The women of the land in Iowa are still catching my attention, both because they are so few and far between and because they seem to have a more nontraditional relationship with land ownership.
This particular land owner, Mary Hooker (CBQ 753.8, #3286), rented the land from Benjamin Millage and was unable to pay her land debt. Most of the delinquent contracts I read contain a standard tale of agricultural woe: owner makes improvements on their land, builds a house, and is met with a bad harvest, a plague of grasshoppers, dozens of dead livestock, or sickness in the family. Owner then pleads with CB&Q to extend his or her contract, based on a better outlook for the next harvest, a debt that will soon be repaid to the owner, or whatever money they can front at that time, if not all of it.
This is not the case with Mary Hooker. Unlike most female land owners, the examiner on Hooker’s case refers to her as “she” instead of “he,” deferring to a male member of the family rather than the woman who owns the property. The examiner notes that “she wants to keep [the land] and has $50 due her in the spring which she will pay.” The examiner goes on to explain that John M. Landon, son of Hooker, wants and has the means to pay for the land, but she refuses him.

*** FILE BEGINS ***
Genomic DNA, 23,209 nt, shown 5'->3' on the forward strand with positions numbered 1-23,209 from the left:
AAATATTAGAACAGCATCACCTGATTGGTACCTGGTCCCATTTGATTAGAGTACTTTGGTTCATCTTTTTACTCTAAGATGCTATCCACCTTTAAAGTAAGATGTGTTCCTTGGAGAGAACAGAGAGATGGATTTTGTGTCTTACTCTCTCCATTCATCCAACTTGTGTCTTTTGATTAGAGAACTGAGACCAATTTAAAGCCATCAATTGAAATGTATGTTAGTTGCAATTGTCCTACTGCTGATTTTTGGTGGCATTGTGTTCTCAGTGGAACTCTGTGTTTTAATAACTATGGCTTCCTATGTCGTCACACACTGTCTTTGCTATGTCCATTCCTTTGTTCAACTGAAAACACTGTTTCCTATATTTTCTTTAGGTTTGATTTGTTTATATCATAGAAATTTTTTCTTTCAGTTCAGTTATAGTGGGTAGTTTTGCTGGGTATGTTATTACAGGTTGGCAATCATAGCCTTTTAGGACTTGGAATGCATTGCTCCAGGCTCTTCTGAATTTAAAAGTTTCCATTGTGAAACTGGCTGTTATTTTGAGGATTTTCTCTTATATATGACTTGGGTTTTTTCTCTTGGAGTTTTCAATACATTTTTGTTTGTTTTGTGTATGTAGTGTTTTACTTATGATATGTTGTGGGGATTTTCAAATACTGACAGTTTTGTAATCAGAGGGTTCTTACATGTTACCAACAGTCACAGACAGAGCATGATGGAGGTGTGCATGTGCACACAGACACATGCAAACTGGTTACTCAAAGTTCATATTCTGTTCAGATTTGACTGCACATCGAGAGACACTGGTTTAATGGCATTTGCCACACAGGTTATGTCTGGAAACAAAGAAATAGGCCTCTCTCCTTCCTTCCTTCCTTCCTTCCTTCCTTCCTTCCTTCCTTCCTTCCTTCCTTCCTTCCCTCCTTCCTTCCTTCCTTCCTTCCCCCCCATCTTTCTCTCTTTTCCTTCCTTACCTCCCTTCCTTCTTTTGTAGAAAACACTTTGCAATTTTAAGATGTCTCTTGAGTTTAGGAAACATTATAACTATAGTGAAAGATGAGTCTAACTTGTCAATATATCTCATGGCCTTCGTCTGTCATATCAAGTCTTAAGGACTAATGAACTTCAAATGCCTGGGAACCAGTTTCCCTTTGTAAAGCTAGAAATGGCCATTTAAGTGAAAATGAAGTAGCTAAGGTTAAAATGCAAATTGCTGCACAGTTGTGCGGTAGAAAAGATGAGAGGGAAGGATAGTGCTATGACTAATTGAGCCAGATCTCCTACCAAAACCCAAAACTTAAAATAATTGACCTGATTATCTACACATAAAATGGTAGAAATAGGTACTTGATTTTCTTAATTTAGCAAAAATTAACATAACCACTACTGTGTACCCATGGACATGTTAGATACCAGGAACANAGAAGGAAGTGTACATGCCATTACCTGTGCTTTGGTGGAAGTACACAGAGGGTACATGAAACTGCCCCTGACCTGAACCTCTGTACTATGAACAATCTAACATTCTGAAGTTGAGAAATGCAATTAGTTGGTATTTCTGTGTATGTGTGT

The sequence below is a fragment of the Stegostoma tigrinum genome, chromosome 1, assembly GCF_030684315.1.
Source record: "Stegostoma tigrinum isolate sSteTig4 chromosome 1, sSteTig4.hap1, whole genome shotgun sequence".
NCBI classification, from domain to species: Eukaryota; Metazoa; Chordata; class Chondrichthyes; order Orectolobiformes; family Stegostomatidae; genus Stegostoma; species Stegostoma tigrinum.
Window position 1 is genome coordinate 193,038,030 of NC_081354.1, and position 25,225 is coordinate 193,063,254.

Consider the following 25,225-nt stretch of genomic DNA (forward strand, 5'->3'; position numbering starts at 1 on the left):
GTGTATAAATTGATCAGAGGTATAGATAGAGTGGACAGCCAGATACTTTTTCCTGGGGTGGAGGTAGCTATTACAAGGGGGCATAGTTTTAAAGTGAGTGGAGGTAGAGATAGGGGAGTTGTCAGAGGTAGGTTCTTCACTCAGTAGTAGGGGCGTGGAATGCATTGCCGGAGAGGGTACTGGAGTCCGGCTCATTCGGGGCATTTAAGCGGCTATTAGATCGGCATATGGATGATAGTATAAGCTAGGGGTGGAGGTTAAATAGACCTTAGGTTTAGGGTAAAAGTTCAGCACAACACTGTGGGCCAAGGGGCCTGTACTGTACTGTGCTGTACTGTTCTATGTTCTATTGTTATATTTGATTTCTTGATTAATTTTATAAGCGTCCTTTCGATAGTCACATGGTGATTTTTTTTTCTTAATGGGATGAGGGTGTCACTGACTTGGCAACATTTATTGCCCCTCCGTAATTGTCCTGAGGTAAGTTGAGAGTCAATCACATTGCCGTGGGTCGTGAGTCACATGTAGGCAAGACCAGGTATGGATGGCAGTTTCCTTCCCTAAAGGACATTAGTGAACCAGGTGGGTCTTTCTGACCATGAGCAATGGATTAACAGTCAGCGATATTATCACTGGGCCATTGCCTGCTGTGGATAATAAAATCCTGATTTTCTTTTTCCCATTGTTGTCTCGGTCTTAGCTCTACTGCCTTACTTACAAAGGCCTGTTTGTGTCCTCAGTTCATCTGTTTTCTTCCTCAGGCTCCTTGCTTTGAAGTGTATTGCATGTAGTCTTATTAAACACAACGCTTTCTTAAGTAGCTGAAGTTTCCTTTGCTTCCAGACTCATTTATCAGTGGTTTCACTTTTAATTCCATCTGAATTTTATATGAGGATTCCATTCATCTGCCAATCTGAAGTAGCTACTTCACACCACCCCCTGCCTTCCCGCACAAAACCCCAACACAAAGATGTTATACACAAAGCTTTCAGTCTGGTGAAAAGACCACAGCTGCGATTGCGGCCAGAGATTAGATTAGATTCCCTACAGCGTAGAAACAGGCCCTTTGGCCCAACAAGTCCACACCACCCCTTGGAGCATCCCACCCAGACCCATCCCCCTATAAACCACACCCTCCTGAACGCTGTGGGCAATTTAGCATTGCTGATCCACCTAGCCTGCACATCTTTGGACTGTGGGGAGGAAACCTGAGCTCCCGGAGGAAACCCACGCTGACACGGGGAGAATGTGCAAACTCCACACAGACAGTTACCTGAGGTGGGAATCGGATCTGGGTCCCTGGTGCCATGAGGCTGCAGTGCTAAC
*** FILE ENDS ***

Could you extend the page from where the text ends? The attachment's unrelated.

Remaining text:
I was surprised, perhaps naively, that the examiner recommended stepping in on this family squabble instead of following more common CB&Q procedure. He refers to Hooker (age 50) as “an old lady” with “no prospect of anything better” and recommends that CB&Q seize the land and sell to Landon.
The more personal tone of this examination, and the derogatory nature of the examiner’s assessment of Hooker, given the circumstances, caught my attention. The extenuating circumstances of the female land owners in Iowa seems especially noticeable here.